Facing Facts: White Privilege 

I’ll keep this one short, but there was no way I was going to pass up on this educational moment. I saw an amazing Netflix promotion on Facebook this morning featuring the hashtag #FirstTimeIsawMe. A Latina woman was speaking on the positive impact of seeing herself and her culture reflected on television as opposed to the caricatures that many minorities grit their teeth and bear under the rationalization that “at least a (insert applicable underrepresented minority) is getting a chance to work in Hollywood” or “some representation is better than no representation”.

And then my eye was drawn to the first commentor who appears by his profile picture to be a white male. The comment read as follows:

Almost instantly you see several underrepresented minorities leap into the role of providing this man with some information to help him correct his mindset on the message that Netflix was promoting because as URMs, we are programmed to try to help white people better understand us and our needs. We feel compelled to explain things that most white people never bother to think about as the dominate sub culture in the U.S.  That is a part of how privilege works.

Now you’d think at this point Max would have just walked away from the conversation realizing that while this may be his stance that perhaps this was the wrong venue to share this opinion.

Think again.

Notice that when Netflix responded to his comment how Max went full blown defensive?

This ladies and gentleman (and those who prefer not to be defined by binary gender standards) is a peak into the reality of being a minority in the U.S. We deal with this nonsense on a daily basis. This was a case for the White Nonsense Roundup, but honestly, I didn’t want to even engage this man in that way by tagging in those wonderful ladies who offer to check their own people. They live the phrase I’m using more and more since this last presidential election #GoGetYourCousins whenever I see nonsense like this abound in the news and on social media.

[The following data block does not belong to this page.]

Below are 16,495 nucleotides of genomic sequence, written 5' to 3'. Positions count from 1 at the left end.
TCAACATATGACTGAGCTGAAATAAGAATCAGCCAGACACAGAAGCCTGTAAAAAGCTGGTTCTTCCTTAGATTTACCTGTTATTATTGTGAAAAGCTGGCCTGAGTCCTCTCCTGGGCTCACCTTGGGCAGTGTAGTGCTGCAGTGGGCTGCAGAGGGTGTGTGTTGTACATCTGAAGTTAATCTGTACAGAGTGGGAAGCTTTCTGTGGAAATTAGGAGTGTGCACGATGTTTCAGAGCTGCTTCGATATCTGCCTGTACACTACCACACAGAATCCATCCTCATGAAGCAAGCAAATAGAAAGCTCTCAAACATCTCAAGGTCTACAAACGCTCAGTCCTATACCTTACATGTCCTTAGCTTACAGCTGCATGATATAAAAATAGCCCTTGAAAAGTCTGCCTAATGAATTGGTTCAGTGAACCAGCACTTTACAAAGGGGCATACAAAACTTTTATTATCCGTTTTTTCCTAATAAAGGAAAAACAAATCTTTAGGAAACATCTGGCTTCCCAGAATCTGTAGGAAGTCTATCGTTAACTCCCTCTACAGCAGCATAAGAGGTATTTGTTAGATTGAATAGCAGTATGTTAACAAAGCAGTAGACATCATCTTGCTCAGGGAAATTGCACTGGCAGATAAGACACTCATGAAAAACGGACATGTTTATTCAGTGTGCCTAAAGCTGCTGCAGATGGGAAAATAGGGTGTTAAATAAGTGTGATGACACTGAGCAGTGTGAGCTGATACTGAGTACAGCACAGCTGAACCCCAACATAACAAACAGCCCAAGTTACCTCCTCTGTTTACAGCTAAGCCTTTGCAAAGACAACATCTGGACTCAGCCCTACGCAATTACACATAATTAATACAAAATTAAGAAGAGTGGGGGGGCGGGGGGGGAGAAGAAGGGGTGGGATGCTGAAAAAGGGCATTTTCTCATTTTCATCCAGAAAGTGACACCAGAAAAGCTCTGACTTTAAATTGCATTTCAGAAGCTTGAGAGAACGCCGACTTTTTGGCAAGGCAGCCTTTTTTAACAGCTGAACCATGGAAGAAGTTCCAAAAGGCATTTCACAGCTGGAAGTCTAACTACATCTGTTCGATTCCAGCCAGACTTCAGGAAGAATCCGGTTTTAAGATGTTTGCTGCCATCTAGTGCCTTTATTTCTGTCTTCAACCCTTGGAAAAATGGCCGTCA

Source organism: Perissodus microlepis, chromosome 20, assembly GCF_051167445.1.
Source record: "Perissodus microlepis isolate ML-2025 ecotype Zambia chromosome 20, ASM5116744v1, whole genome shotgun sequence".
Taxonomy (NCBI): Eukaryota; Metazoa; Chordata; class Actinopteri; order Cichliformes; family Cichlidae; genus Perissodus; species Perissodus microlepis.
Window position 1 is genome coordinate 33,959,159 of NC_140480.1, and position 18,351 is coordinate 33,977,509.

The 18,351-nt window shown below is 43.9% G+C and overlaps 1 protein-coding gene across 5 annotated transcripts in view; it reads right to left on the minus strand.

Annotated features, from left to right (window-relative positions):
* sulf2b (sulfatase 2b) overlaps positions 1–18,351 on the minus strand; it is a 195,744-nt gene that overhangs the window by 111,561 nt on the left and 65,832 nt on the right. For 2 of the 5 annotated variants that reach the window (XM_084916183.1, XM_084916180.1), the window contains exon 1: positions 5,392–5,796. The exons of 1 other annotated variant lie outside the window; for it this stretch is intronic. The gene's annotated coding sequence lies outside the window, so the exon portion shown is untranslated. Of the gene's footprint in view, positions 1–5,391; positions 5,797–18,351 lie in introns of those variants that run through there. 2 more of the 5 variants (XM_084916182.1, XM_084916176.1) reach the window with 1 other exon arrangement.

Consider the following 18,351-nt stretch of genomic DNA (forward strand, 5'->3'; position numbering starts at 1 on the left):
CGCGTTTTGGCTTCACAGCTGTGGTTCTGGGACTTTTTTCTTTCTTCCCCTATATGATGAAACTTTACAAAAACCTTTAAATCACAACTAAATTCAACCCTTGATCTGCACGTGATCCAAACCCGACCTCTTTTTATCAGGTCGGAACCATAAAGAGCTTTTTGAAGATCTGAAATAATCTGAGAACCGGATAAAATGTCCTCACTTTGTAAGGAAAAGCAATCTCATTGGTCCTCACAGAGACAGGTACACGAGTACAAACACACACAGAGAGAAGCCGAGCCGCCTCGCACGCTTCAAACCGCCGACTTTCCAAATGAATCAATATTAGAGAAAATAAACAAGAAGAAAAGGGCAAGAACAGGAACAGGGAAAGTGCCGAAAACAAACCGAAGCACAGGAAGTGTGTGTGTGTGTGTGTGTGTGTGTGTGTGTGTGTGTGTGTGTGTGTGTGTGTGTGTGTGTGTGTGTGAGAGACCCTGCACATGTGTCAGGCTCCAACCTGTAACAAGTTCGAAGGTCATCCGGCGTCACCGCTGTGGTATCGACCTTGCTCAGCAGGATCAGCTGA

Thank you to the folks over at Netflix for persisting in doing the right thing by inviting everyone to the table and taking the risks that we need to work towards becoming an inclusive society. 

For the Max’s of the world, admiting that white privilege is real does not mean that you are a horrible human being. Inclusivity doesn’t have to mean that you “lose” because this is not a game, this is life and we all have the ability to make life better for the human race. The question is do we have the will to make that change together?

Here’s the link to the original post:

~ Marta C. Youngblood

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